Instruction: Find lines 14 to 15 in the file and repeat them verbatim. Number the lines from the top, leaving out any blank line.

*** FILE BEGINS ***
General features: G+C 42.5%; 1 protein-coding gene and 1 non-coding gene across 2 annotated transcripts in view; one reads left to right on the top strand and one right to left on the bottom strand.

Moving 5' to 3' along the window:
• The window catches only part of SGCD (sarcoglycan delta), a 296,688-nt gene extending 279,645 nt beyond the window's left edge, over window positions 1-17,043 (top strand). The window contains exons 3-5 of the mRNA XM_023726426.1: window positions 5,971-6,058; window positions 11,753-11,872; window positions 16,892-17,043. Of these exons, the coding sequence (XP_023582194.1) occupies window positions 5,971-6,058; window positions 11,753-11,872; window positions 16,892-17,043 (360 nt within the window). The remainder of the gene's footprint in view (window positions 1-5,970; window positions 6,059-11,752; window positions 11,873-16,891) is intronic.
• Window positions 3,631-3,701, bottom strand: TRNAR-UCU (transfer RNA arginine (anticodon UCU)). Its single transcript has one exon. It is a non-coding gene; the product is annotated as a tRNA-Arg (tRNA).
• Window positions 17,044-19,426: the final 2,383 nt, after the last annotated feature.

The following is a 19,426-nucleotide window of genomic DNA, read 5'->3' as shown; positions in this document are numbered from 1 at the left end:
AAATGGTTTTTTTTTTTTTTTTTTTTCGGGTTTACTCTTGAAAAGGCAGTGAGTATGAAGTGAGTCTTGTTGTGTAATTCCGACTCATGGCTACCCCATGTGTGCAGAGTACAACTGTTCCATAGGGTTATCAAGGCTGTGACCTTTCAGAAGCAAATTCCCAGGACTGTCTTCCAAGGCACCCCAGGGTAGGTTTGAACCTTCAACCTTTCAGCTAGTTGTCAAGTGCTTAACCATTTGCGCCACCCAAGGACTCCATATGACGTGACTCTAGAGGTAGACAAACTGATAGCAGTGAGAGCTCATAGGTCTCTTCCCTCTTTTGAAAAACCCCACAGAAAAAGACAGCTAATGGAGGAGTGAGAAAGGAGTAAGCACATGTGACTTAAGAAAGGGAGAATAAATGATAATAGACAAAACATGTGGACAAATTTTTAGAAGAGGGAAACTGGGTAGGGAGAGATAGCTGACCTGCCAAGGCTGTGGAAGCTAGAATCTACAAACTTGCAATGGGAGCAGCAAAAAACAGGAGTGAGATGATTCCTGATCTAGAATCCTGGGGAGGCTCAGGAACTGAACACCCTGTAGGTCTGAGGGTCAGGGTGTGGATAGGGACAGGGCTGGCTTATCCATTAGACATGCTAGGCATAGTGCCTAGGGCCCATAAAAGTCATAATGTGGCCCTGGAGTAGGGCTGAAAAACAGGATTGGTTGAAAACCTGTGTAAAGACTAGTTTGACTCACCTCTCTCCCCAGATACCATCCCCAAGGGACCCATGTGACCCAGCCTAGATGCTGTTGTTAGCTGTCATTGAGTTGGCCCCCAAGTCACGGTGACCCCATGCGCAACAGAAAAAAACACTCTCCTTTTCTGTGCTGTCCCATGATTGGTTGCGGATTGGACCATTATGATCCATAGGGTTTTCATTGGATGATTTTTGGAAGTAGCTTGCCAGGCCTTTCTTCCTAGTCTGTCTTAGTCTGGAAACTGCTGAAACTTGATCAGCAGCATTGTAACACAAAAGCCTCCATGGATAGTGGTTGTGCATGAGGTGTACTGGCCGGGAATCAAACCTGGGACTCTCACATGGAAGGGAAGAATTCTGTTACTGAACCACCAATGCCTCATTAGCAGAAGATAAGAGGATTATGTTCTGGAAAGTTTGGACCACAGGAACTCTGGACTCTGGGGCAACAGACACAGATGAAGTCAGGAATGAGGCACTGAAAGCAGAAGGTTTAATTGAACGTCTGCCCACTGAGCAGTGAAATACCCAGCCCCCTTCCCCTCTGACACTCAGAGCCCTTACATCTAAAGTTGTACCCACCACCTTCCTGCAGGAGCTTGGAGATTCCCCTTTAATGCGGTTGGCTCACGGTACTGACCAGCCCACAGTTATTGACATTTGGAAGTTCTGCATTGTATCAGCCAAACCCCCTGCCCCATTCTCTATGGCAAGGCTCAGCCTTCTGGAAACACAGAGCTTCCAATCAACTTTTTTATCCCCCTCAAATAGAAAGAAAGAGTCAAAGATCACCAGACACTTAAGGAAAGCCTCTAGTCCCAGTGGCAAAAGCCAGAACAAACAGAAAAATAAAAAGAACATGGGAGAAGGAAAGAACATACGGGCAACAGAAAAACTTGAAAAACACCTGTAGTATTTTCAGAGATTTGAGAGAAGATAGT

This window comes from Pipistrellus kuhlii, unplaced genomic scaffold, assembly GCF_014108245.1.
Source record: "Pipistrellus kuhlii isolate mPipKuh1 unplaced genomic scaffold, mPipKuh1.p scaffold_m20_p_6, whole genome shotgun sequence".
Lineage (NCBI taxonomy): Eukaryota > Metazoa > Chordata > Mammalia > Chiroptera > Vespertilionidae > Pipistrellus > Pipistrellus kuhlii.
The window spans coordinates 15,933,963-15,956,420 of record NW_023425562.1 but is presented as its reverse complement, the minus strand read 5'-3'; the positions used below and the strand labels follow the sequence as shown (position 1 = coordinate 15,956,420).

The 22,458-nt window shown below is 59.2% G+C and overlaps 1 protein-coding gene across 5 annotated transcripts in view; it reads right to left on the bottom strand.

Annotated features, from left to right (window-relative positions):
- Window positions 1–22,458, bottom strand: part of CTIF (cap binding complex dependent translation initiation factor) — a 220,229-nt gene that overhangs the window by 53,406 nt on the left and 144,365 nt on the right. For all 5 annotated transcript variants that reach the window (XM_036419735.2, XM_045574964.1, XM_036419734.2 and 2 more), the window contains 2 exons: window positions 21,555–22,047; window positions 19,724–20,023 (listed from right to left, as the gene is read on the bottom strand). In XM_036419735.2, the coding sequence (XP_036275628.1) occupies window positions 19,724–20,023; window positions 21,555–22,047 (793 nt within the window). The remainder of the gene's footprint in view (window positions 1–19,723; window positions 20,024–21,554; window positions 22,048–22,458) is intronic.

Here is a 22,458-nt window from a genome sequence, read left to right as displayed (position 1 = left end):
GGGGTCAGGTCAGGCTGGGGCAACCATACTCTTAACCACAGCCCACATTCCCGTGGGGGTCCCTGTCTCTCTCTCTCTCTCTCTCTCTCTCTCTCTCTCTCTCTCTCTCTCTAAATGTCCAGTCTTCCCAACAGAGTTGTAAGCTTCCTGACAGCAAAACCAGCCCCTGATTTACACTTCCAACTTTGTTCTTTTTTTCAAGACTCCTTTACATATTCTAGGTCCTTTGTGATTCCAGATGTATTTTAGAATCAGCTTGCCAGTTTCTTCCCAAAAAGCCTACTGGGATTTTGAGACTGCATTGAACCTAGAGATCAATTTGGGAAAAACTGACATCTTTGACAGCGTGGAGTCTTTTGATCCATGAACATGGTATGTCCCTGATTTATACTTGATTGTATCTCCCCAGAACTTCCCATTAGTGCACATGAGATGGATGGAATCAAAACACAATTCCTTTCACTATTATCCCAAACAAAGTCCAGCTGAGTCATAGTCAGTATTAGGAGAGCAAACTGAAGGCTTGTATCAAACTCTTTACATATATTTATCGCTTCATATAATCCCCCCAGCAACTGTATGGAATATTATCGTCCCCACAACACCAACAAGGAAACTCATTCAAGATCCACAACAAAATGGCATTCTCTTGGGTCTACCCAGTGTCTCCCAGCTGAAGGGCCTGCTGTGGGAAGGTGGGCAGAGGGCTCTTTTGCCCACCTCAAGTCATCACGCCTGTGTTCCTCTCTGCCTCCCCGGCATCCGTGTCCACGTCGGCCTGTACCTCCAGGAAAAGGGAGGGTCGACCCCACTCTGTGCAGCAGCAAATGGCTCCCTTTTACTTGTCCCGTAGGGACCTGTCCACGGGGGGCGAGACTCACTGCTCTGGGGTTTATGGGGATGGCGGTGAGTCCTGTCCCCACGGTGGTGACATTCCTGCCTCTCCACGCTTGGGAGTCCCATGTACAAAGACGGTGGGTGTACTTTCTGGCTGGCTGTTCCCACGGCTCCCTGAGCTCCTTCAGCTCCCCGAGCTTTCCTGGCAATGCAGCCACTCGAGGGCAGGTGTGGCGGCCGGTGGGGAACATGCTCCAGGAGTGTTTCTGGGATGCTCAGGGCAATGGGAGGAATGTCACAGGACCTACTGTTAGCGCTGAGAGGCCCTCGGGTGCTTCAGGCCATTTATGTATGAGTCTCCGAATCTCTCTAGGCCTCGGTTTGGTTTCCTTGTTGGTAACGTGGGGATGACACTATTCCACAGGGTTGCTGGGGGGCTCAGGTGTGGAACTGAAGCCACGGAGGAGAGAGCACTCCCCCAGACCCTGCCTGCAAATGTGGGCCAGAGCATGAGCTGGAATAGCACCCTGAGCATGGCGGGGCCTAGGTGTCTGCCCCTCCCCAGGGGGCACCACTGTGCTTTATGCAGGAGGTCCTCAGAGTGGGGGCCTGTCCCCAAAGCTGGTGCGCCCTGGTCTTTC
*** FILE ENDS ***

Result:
- Window positions 1–22,458, bottom strand: part of CTIF (cap binding complex dependent translation initiation factor) — a 220,229-nt gene that overhangs the window by 53,406 nt on the left and 144,365 nt on the right. For all 5 annotated transcript variants that reach the window (XM_036419735.2, XM_045574964.1, XM_036419734.2 and 2 more), the window contains 2 exons: window positions 21,555–22,047; window positions 19,724–20,023 (listed from right to left, as the gene is read on the bottom strand). In XM_036419735.2, the coding sequence (XP_036275628.1) occupies window positions 19,724–20,023; window positions 21,555–22,047 (793 nt within the window). The remainder of the gene's footprint in view (window positions 1–19,723; window positions 20,024–21,554; window positions 22,048–22,458) is intronic.

Here is a 22,458-nt window from a genome sequence, read left to right as displayed (position 1 = left end):